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Rockin' Johnny Band

Grim Reaper

(Delmark; US: 17 Apr 2012; UK: 28 May 2012)

Competent musicianship can't hide flaws.

The Rockin’ Johnny Band is something of a Chicago institution, having been gigging and recording since the mid-1990s. Ringleader Johnny Burgin plays guitar and sings, with solid support from John Sefner on bass and harmonica maestro Davin Erickson, among others. The songs are straight-up 12-bar blues, and if they are at times atmospheric, even creepy—“Grim Reaper,” “Window to Your Soul,” “My Baby’s a Good Un”—they are also weakened by Johnny’s vocal delivery. That delivery isn’t horrible, it’s just weaker than the instrumental elements on the record. Johnny’s voice is fairly thin and unmemorable, and with tunes like this, the vocals need to sell them just as much as the deft guitar playing and moody basslines. This is probably a band that sounds terrific in club, with the beer flowing and the acoustics less than perfect anyway. On record, though, it’s pretty much blues-by-the-numbers, and the shortcomings grow too pronounced to overlook. And oh my Lord, do we really need another rendition of “Rollin’ and Tumblin’”? (Hint: no.)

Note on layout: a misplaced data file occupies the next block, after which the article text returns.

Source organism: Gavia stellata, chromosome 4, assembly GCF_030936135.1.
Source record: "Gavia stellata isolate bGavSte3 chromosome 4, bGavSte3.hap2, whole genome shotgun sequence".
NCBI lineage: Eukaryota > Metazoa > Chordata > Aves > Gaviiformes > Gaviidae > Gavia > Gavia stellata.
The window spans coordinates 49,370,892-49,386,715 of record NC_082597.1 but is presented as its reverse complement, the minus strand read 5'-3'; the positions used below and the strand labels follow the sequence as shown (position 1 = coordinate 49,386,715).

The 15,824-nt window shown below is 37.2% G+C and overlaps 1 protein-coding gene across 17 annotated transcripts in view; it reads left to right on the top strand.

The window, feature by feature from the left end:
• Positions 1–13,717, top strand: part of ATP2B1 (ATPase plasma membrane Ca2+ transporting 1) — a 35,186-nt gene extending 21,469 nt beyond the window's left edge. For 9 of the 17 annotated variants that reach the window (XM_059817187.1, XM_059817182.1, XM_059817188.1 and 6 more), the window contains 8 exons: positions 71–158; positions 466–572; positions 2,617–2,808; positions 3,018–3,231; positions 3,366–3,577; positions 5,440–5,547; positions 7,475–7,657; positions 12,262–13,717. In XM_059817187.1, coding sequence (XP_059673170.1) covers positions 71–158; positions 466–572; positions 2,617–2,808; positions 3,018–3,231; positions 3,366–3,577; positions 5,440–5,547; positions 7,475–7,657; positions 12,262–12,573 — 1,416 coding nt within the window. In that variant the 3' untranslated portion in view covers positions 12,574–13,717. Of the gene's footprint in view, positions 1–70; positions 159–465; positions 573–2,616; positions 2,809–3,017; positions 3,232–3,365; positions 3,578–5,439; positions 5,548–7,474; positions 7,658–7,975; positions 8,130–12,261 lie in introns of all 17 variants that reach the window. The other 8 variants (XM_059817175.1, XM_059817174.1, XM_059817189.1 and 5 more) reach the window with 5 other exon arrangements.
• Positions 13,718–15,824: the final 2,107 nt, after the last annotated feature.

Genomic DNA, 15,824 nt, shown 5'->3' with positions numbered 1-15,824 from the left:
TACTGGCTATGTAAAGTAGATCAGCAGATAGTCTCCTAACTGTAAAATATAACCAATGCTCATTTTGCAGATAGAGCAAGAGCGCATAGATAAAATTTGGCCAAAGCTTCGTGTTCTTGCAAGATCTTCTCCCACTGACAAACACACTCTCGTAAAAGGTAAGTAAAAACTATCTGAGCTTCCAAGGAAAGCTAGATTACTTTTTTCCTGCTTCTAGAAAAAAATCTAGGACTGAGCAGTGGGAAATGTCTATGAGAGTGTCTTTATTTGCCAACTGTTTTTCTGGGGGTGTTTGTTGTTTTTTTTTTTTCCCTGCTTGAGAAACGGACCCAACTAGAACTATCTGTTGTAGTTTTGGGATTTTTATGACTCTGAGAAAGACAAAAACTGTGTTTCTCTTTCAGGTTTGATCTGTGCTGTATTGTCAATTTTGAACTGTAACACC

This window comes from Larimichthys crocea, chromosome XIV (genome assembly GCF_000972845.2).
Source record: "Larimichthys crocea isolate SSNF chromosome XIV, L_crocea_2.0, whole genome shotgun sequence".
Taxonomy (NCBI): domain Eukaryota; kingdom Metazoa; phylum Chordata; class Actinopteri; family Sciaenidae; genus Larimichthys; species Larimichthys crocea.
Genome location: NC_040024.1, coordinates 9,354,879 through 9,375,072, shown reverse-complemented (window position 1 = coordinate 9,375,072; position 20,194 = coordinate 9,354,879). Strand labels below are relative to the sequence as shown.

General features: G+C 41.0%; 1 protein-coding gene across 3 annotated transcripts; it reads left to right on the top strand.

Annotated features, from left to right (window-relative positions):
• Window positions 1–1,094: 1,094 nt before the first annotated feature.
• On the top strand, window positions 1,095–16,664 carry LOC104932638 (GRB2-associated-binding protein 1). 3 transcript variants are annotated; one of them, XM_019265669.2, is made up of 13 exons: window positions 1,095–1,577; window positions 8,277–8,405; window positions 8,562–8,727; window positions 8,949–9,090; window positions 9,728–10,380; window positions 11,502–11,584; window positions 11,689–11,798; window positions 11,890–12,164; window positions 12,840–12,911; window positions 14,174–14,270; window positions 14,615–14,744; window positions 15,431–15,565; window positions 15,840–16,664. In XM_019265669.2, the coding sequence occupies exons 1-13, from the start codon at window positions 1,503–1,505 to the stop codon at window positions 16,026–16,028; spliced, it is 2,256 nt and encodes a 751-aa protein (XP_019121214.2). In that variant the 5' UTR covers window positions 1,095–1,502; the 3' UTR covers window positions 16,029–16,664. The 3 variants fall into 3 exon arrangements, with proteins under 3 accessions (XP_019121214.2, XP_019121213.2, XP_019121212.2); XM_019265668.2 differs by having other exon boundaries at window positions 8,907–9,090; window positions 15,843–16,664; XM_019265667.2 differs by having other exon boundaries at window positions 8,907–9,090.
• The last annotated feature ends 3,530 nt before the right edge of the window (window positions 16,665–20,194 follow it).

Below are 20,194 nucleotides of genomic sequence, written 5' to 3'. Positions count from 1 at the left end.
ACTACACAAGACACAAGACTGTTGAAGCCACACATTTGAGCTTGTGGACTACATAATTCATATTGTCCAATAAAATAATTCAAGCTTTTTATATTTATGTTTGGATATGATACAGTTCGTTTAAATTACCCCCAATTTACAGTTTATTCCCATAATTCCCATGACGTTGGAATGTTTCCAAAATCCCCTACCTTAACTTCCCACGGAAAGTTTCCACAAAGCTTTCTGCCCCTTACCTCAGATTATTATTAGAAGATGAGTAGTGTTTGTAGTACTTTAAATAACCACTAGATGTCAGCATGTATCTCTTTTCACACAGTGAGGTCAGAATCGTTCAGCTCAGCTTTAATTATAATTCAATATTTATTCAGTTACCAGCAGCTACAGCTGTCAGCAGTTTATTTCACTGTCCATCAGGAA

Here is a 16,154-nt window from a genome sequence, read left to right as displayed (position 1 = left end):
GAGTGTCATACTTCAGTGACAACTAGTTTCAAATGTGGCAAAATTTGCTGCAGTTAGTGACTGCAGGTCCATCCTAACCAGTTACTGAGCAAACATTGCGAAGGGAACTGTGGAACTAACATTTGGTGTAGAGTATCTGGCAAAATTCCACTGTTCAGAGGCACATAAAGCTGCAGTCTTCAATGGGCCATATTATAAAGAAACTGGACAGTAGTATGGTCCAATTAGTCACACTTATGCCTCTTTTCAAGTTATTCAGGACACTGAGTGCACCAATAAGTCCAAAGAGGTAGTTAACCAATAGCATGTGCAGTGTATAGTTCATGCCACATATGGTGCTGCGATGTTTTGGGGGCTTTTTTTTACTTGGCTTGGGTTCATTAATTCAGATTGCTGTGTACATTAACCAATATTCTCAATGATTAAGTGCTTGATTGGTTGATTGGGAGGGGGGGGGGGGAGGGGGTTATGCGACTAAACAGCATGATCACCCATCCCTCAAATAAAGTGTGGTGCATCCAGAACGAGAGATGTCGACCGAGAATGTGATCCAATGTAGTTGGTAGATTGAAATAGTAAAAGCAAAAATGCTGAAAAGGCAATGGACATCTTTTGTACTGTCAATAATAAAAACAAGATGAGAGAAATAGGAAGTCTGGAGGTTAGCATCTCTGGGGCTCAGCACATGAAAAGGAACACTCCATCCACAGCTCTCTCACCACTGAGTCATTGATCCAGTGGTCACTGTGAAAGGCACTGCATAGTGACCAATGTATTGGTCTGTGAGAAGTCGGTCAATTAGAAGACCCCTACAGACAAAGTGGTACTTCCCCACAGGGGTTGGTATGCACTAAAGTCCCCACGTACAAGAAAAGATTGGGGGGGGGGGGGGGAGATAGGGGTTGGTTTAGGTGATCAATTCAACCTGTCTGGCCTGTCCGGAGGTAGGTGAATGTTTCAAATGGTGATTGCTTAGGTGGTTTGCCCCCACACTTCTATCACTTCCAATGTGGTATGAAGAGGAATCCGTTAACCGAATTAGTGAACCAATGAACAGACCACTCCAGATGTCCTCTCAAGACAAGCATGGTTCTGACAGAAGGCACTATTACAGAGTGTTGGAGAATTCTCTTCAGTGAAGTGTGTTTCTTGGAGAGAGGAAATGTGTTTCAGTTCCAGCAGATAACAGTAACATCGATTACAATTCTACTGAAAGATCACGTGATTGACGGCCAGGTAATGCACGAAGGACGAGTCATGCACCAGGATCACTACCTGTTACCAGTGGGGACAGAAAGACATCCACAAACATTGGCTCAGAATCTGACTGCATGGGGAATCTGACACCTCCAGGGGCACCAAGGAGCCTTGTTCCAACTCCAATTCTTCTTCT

Rating:

DAVID MAINE is a novelist and essayist. His books include The Preservationist (2004), Fallen (2005), The Book of Samson (2006), Monster, 1959 (2008) and An Age of Madness (2012). He has contributed to The Washington Post, Publishers Weekly, Esquire.com and NPR.com, among other outlets. He is a lifelong music obsessive whose interests range from rock to folk to hip-hop to international to blues. He currently lives in western Massachusetts, where he works in human services. Catch up with his blog, The Party Never Stops, at davidmaine.blogspot.com, or become his buddy on Facebook (or Twitter or Google+ or whatever you prefer) to keep up with reviews and other developments.


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